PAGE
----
It is important to remember that smokers have either
come to the false conclusion that smoking isn't that bad for them (or other
people) or they are unable to control their addiction to nicotine. Either
way, they generally do not understand the discomfort, irritation and health
problems that their tobacco addiction brings to others.
While many nonsmokers become impatient and angry with smokers, we must
realize that most smokers are victims. The tobacco companies, together forming
a billion dollar indsutry, hires top market researchers, scientists and
other professionals to influence the buying habits of potential consumers.
Further, they pick on the weakest members of our society. Remember that
that most smokers began smoking around 13-14 years of age. Many of these
naive individuals have lower self-esteem, suffer social problems or come
from less-stable home environments.
Therefore, be firm but understanding with smokers. Due to their addiction,
they have lost track of reality. They wheeze, cough and spit up phlem as
they are slowly killing themselves. Shortly after finishing their last cigarette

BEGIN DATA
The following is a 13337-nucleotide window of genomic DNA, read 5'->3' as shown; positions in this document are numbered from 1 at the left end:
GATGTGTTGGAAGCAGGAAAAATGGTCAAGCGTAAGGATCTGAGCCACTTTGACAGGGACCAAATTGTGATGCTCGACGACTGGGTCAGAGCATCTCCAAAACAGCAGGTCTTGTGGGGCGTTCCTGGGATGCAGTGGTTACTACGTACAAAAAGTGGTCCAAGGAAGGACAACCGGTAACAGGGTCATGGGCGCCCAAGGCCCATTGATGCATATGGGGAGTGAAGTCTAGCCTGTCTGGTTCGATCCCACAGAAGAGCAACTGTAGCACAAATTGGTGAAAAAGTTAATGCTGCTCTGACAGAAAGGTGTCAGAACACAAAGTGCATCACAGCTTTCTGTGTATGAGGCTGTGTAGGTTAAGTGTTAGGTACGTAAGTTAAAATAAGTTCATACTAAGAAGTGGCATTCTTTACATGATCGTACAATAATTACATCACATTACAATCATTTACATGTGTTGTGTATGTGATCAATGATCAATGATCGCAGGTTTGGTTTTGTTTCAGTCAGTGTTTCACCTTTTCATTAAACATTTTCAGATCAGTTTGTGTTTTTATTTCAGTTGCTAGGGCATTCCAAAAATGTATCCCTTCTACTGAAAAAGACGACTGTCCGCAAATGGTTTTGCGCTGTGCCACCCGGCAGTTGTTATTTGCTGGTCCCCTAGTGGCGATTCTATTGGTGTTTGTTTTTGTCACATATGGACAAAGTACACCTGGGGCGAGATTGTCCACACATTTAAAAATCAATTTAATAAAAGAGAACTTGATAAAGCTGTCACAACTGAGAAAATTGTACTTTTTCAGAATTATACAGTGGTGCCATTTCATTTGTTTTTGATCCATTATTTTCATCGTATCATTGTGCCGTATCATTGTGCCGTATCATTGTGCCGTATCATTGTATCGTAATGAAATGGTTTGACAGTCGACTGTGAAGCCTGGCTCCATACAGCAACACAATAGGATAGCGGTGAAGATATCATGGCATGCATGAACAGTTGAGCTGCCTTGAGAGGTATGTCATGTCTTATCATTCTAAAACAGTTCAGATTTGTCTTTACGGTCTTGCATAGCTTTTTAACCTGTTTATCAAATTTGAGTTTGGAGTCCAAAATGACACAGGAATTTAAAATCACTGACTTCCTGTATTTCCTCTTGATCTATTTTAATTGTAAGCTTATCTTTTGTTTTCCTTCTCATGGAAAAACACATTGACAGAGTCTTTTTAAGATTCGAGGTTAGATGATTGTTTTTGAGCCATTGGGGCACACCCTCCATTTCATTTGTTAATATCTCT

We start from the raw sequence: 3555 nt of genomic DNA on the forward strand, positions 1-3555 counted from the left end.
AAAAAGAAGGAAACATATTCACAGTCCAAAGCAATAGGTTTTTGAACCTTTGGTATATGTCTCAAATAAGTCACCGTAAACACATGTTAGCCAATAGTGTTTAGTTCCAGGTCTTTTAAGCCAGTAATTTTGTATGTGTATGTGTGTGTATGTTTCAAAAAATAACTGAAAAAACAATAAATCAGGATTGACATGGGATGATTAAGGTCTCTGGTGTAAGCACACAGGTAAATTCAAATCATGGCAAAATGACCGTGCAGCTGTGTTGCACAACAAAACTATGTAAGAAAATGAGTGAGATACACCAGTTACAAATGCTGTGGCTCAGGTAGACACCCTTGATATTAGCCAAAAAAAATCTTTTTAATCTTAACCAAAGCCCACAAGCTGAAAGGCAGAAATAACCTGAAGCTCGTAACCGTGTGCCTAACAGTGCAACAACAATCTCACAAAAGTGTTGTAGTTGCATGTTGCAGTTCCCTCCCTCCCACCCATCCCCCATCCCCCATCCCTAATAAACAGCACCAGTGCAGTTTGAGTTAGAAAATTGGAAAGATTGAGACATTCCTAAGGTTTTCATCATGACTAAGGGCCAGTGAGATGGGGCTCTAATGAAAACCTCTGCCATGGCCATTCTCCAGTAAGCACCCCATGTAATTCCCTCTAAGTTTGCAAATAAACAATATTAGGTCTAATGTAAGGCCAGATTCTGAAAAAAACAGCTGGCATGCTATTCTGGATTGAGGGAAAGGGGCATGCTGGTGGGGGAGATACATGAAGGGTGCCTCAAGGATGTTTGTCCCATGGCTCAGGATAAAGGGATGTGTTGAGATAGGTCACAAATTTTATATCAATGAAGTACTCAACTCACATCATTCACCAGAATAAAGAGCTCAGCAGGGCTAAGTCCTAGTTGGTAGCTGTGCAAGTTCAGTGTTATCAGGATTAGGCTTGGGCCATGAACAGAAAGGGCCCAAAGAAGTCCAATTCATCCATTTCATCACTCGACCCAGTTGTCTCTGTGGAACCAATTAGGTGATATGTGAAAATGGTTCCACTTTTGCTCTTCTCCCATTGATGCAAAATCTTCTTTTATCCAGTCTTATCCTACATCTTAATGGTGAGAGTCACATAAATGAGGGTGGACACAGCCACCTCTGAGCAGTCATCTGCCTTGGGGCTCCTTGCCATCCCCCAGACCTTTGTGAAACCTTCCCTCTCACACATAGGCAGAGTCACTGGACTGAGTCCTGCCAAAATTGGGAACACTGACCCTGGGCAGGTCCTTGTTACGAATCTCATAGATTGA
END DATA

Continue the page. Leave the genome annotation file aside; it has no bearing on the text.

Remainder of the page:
their body begins demanding another. They no longer taste food as they used
to; they cannot run or be athletic as they once could; and in general, they
are a slave to this nasty habit.
How Smoking Affects You
Nonsmokers who live with smokers are more likely to develop cancer than other nonsmoking
If you have asthma, second-hand smoke can make your breathing problmes
Young children are especially sensitive to second-hand smoke. A baby
who lives in a home or rides in a car where one or both parents smoke is
more likely to have lung disease serious enough to need treatment in a hospital
dunging the first two years of life.
Children exposed to second-hand smoke in the home or car are more likely
to cough and wheeze and to have middle ear problems.
What You Can Do
Be consistent. Don't allow smoking at anytime either in your home or your car. Ask smokers
to step outside your home to smoke. If they must smoke indoors, make sure
they use a separately ventilated room (a garage works well most of the time).
If they must smoke when you are traveling, take a break and let them stand
outside the car.
Be an educator. Help the smoker quit. While it may seem like you are
nagging, you are fighting for their life. Would you let someone throw themself
off a bridge?
Be active. Place "Thank You for Not Smoking" signs around your
home and in your car.
Be professional. Do not allow visitors such as baby-sitters or others
who work in your home to smoke inside.
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